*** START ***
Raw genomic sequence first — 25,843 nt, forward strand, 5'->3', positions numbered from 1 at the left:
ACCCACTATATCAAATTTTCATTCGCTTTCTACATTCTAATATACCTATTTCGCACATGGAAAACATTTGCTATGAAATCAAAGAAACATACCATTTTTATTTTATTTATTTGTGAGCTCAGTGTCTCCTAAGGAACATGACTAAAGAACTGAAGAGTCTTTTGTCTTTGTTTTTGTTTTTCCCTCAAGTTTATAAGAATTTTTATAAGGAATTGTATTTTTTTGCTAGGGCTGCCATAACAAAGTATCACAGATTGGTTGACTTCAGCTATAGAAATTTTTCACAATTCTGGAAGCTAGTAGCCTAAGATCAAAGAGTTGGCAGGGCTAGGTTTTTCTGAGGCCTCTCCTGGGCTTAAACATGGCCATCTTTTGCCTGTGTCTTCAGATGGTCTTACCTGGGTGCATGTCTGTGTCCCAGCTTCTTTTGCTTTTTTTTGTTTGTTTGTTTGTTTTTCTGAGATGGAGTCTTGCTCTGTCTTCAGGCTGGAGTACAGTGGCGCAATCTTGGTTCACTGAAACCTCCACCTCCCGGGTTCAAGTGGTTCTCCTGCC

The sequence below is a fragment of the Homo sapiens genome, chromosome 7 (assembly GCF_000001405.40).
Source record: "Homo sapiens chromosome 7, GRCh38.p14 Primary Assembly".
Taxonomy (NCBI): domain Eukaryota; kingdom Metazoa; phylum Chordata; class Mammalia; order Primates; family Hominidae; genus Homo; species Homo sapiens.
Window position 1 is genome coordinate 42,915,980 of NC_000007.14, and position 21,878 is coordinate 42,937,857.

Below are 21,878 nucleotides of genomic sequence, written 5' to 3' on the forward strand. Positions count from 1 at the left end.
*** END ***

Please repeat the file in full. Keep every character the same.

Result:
Raw genomic sequence first — 25,843 nt, forward strand, 5'->3', positions numbered from 1 at the left:
ACCCACTATATCAAATTTTCATTCGCTTTCTACATTCTAATATACCTATTTCGCACATGGAAAACATTTGCTATGAAATCAAAGAAACATACCATTTTTATTTTATTTATTTGTGAGCTCAGTGTCTCCTAAGGAACATGACTAAAGAACTGAAGAGTCTTTTGTCTTTGTTTTTGTTTTTCCCTCAAGTTTATAAGAATTTTTATAAGGAATTGTATTTTTTTGCTAGGGCTGCCATAACAAAGTATCACAGATTGGTTGACTTCAGCTATAGAAATTTTTCACAATTCTGGAAGCTAGTAGCCTAAGATCAAAGAGTTGGCAGGGCTAGGTTTTTCTGAGGCCTCTCCTGGGCTTAAACATGGCCATCTTTTGCCTGTGTCTTCAGATGGTCTTACCTGGGTGCATGTCTGTGTCCCAGCTTCTTTTGCTTTTTTTTGTTTGTTTGTTTGTTTTTCTGAGATGGAGTCTTGCTCTGTCTTCAGGCTGGAGTACAGTGGCGCAATCTTGGTTCACTGAAACCTCCACCTCCCGGGTTCAAGTGGTTCTCCTGCC

The sequence below is a fragment of the Homo sapiens genome, chromosome 7 (assembly GCF_000001405.40).
Source record: "Homo sapiens chromosome 7, GRCh38.p14 Primary Assembly".
Taxonomy (NCBI): domain Eukaryota; kingdom Metazoa; phylum Chordata; class Mammalia; order Primates; family Hominidae; genus Homo; species Homo sapiens.
Window position 1 is genome coordinate 42,915,980 of NC_000007.14, and position 21,878 is coordinate 42,937,857.

Below are 21,878 nucleotides of genomic sequence, written 5' to 3' on the forward strand. Positions count from 1 at the left end.